GDP is unscientific and unfair for poor people.

Stephen E Philion philion at
Sat Aug 28 22:06:19 PDT 1999

On Sat, 28 Aug 1999, chang wrote:

> Economic theory should not be regarded as a theory of how to increase
> demand, investment, employment and GDP.

Why shouldn't it be? From whose class perspective shouldn't it be considered such, or do you mean in general, as we might wish the world to be?

It should be considered as a theory
> of how to raise the living standards of people, especially poor people, and
> also a theory of how to increase the world wealth and resource. Although war
> is generally thought to be able to decrease unemployment and increase GDP and
> economic growth rate, we should not say that wars are good for the economy.
> It is because wars destroy wealth and resource and lower the living standards
> of people.

Well, yes, in the world as it doesn't presently present itself to us, perhaps. But, actually, a good argument can be made that wars do benefit the economy, at least from a certain class perspective, or are we to assume commonality of interests vis 'the people'?

> Nowadays, most countries all over the world use Gross Domestic Product to
> judge the economic growth of a certain country and, according to this GDP,
> calculate this country's economic growth rate. This method of calculation is
> really unfair for poor people, for it fails to judge whether the poor
> people's living standards have been raised. For example, the yearly economic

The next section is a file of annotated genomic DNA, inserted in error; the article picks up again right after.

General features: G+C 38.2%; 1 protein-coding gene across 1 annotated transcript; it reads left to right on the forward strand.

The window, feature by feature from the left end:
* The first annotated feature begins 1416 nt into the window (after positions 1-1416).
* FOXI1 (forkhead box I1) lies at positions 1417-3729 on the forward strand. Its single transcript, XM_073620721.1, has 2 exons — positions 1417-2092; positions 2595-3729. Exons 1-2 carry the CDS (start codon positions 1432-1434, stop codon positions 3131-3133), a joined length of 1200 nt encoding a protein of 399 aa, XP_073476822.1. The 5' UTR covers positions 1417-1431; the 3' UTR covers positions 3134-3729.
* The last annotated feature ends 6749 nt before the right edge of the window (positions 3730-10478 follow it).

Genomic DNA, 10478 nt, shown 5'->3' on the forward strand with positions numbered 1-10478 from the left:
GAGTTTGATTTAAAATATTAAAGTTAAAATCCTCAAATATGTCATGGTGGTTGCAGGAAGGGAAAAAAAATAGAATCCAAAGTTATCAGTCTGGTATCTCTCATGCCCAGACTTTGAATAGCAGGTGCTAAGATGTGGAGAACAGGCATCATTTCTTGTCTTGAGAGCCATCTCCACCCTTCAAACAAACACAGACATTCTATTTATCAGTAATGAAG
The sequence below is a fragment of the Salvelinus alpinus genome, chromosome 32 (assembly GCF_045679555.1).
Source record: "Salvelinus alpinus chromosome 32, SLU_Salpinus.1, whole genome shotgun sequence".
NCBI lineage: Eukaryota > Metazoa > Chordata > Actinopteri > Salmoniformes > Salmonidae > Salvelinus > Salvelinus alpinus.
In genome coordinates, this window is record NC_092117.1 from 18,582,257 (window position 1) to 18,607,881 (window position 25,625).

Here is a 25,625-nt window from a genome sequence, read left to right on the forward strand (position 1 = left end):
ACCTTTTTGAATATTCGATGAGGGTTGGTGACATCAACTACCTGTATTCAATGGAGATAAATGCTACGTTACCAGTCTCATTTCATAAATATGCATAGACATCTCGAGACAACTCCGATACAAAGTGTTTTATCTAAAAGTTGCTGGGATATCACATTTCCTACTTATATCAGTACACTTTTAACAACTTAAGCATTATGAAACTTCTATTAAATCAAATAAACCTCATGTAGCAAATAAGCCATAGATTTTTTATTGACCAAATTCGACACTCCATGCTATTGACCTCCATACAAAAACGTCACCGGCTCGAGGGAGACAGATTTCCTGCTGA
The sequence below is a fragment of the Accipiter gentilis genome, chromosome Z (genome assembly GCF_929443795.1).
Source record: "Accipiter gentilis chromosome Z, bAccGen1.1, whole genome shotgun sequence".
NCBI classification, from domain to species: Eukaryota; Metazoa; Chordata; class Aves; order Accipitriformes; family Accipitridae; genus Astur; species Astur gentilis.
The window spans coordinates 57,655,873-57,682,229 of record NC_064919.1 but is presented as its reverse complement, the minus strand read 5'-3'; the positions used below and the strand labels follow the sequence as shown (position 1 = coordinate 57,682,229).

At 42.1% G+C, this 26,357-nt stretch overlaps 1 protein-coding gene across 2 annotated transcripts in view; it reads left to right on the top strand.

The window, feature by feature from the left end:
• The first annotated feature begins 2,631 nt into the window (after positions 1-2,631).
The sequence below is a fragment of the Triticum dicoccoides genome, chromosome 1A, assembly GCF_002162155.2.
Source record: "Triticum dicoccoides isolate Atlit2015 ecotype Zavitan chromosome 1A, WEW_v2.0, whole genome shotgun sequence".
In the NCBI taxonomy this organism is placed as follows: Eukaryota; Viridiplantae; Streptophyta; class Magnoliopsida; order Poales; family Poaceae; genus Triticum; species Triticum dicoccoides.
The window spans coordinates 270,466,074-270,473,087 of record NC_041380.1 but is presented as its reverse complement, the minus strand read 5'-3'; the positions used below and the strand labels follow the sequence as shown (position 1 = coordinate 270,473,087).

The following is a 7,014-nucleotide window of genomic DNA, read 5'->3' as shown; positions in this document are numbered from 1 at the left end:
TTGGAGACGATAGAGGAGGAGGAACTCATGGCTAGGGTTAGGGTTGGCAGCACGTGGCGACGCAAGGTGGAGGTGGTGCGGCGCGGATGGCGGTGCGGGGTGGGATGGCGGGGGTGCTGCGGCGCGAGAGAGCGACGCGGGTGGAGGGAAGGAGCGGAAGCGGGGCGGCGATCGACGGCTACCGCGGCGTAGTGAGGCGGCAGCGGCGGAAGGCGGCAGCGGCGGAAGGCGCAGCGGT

> growth rate of some countries has reached 9-10 percent, but their poor
> people's living standards haven't been raised. There are still a lot of
> people suffering from cold and hunger. They can't afford to send their
> children to school, and, as a result, too many children are deprived of
> education. Therefore, a new economic theory is badly needed to judge a
> country's economic growth. My article "On The Development of Social Economy
> <>" has established a set of complete
> economic theories and also a new model of economic growth, by means of which
> we will be able to judge a country's economic growth accurately and fairly.
> And I also argue that we should use the living standards of the poor people
> and the sufficiency of the first and second grade consumption goods as the
> criterion to judge the economic situations of one country and the
> achievements of its government. Only when poverty is eliminated, may we say
> that the social economy is developed. Only when the living standards of the
> low-income people is improved, will we be able to take just and accurate
> measurement of the economic growth of a country. So, the economic growth of a
> certain country can't be measured by GDP. GDP is unscientific. The
> measurement of social economic development by means of GDP can only lead to
> the Military Keynesianism, lead to war.

Yet it *is* the indicator of choice, be it in the US or in China, as you are surely aware. The issue at hand is why is that so? Who has determined that it be that way and who, aside from wishing or declaring it should be that way is doing something about it?


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